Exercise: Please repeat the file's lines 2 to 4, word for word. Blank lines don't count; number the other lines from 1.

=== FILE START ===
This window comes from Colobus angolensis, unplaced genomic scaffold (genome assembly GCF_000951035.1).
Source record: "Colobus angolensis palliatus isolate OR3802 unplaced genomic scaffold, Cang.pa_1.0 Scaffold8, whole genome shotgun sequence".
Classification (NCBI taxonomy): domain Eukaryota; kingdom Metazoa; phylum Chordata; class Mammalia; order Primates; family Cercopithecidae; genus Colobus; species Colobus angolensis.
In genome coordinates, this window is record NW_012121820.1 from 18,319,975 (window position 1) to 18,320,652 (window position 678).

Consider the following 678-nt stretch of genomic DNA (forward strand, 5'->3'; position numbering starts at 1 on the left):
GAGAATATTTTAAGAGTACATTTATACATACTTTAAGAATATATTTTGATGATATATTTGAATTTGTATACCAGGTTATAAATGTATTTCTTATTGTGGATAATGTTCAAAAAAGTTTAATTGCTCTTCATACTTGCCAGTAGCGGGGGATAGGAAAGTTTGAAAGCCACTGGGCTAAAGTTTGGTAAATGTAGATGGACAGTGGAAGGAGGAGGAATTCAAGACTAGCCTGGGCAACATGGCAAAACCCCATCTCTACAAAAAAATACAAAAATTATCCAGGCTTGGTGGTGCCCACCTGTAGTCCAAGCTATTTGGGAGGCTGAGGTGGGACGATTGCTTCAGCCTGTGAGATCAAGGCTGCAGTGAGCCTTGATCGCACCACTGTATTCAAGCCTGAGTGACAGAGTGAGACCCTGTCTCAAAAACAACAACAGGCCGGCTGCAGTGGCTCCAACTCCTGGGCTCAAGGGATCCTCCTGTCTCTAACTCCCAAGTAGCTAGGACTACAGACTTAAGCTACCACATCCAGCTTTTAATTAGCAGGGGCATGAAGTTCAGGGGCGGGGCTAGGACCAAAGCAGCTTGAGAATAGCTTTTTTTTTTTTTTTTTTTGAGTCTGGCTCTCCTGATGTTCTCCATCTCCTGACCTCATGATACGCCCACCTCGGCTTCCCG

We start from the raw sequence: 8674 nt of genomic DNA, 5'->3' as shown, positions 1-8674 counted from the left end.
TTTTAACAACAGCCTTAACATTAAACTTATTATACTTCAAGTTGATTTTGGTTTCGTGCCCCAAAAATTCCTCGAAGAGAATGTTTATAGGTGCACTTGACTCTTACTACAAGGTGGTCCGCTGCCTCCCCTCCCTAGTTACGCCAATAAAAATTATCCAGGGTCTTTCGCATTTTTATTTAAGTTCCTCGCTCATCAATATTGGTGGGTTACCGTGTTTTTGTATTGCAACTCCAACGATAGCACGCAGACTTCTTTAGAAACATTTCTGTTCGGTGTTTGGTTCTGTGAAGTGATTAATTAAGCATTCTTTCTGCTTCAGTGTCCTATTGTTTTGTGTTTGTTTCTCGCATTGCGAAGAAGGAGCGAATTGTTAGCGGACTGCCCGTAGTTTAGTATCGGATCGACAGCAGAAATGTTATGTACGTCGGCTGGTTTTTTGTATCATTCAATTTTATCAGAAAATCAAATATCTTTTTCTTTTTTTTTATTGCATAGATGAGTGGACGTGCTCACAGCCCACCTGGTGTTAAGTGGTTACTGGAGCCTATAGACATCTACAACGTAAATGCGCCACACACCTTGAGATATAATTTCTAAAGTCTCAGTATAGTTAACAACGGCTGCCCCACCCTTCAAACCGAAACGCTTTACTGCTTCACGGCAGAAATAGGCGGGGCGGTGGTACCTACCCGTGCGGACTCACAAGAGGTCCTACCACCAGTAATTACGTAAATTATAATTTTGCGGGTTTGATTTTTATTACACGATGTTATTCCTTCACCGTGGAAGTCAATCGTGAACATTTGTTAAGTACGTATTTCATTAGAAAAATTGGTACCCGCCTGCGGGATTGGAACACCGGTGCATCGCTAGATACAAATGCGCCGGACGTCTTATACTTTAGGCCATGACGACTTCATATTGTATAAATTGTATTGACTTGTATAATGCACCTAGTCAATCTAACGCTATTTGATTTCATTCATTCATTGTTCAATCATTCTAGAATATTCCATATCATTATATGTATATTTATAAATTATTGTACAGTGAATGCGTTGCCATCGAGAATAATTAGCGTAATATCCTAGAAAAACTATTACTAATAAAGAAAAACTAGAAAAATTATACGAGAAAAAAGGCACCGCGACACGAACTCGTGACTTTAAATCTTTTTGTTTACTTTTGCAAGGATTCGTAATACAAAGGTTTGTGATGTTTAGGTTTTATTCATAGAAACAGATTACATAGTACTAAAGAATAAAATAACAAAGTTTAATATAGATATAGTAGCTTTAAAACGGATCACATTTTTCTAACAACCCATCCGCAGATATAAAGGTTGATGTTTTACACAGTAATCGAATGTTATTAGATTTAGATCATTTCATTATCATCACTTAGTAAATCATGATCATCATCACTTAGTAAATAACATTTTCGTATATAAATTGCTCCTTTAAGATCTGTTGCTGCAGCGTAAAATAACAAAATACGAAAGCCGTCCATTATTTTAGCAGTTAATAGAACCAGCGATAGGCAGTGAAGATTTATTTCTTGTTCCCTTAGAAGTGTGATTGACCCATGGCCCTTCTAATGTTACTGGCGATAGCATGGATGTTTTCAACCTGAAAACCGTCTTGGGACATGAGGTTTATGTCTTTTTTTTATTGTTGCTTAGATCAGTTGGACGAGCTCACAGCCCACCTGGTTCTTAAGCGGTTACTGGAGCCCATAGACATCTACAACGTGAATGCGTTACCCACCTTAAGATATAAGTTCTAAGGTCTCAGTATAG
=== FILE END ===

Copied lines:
Source record: "Colobus angolensis palliatus isolate OR3802 unplaced genomic scaffold, Cang.pa_1.0 Scaffold8, whole genome shotgun sequence".
Classification (NCBI taxonomy): domain Eukaryota; kingdom Metazoa; phylum Chordata; class Mammalia; order Primates; family Cercopithecidae; genus Colobus; species Colobus angolensis.
In genome coordinates, this window is record NW_012121820.1 from 18,319,975 (window position 1) to 18,320,652 (window position 678).